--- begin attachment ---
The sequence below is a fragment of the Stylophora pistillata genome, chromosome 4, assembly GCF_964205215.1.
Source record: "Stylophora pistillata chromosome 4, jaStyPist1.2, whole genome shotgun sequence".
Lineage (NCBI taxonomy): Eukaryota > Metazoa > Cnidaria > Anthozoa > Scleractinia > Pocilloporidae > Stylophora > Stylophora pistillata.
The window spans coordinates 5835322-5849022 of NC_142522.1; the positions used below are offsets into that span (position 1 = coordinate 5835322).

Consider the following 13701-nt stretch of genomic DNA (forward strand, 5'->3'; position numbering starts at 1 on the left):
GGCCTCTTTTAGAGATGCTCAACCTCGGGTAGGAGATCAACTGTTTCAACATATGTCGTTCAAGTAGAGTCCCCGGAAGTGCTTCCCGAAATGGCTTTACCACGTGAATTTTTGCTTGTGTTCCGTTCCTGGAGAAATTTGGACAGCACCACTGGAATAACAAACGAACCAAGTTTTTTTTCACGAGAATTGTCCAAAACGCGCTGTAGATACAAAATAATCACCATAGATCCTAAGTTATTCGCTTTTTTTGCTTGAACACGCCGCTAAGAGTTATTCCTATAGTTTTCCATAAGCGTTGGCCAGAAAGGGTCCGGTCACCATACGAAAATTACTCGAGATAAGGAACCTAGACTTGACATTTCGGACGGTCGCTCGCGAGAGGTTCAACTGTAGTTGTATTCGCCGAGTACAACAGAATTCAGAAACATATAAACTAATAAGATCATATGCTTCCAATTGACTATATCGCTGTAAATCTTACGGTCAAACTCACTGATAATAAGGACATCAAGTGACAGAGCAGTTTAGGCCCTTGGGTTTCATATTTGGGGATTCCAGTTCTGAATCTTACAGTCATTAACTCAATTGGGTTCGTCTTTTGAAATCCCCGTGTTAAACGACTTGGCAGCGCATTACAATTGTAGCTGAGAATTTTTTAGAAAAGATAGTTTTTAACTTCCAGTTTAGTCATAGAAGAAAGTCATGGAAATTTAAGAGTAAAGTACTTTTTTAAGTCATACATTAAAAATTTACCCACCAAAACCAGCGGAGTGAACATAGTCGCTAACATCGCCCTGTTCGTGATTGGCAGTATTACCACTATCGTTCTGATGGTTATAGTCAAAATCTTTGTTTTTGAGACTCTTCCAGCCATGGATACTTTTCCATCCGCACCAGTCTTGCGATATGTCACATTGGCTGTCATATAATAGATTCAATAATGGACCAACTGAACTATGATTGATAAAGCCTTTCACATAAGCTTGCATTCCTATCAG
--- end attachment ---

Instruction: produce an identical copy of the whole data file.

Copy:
The sequence below is a fragment of the Stylophora pistillata genome, chromosome 4, assembly GCF_964205215.1.
Source record: "Stylophora pistillata chromosome 4, jaStyPist1.2, whole genome shotgun sequence".
Lineage (NCBI taxonomy): Eukaryota > Metazoa > Cnidaria > Anthozoa > Scleractinia > Pocilloporidae > Stylophora > Stylophora pistillata.
The window spans coordinates 5835322-5849022 of NC_142522.1; the positions used below are offsets into that span (position 1 = coordinate 5835322).

Consider the following 13701-nt stretch of genomic DNA (forward strand, 5'->3'; position numbering starts at 1 on the left):
GGCCTCTTTTAGAGATGCTCAACCTCGGGTAGGAGATCAACTGTTTCAACATATGTCGTTCAAGTAGAGTCCCCGGAAGTGCTTCCCGAAATGGCTTTACCACGTGAATTTTTGCTTGTGTTCCGTTCCTGGAGAAATTTGGACAGCACCACTGGAATAACAAACGAACCAAGTTTTTTTTCACGAGAATTGTCCAAAACGCGCTGTAGATACAAAATAATCACCATAGATCCTAAGTTATTCGCTTTTTTTGCTTGAACACGCCGCTAAGAGTTATTCCTATAGTTTTCCATAAGCGTTGGCCAGAAAGGGTCCGGTCACCATACGAAAATTACTCGAGATAAGGAACCTAGACTTGACATTTCGGACGGTCGCTCGCGAGAGGTTCAACTGTAGTTGTATTCGCCGAGTACAACAGAATTCAGAAACATATAAACTAATAAGATCATATGCTTCCAATTGACTATATCGCTGTAAATCTTACGGTCAAACTCACTGATAATAAGGACATCAAGTGACAGAGCAGTTTAGGCCCTTGGGTTTCATATTTGGGGATTCCAGTTCTGAATCTTACAGTCATTAACTCAATTGGGTTCGTCTTTTGAAATCCCCGTGTTAAACGACTTGGCAGCGCATTACAATTGTAGCTGAGAATTTTTTAGAAAAGATAGTTTTTAACTTCCAGTTTAGTCATAGAAGAAAGTCATGGAAATTTAAGAGTAAAGTACTTTTTTAAGTCATACATTAAAAATTTACCCACCAAAACCAGCGGAGTGAACATAGTCGCTAACATCGCCCTGTTCGTGATTGGCAGTATTACCACTATCGTTCTGATGGTTATAGTCAAAATCTTTGTTTTTGAGACTCTTCCAGCCATGGATACTTTTCCATCCGCACCAGTCTTGCGATATGTCACATTGGCTGTCATATAATAGATTCAATAATGGACCAACTGAACTATGATTGATAAAGCCTTTCACATAAGCTTGCATTCCTATCAG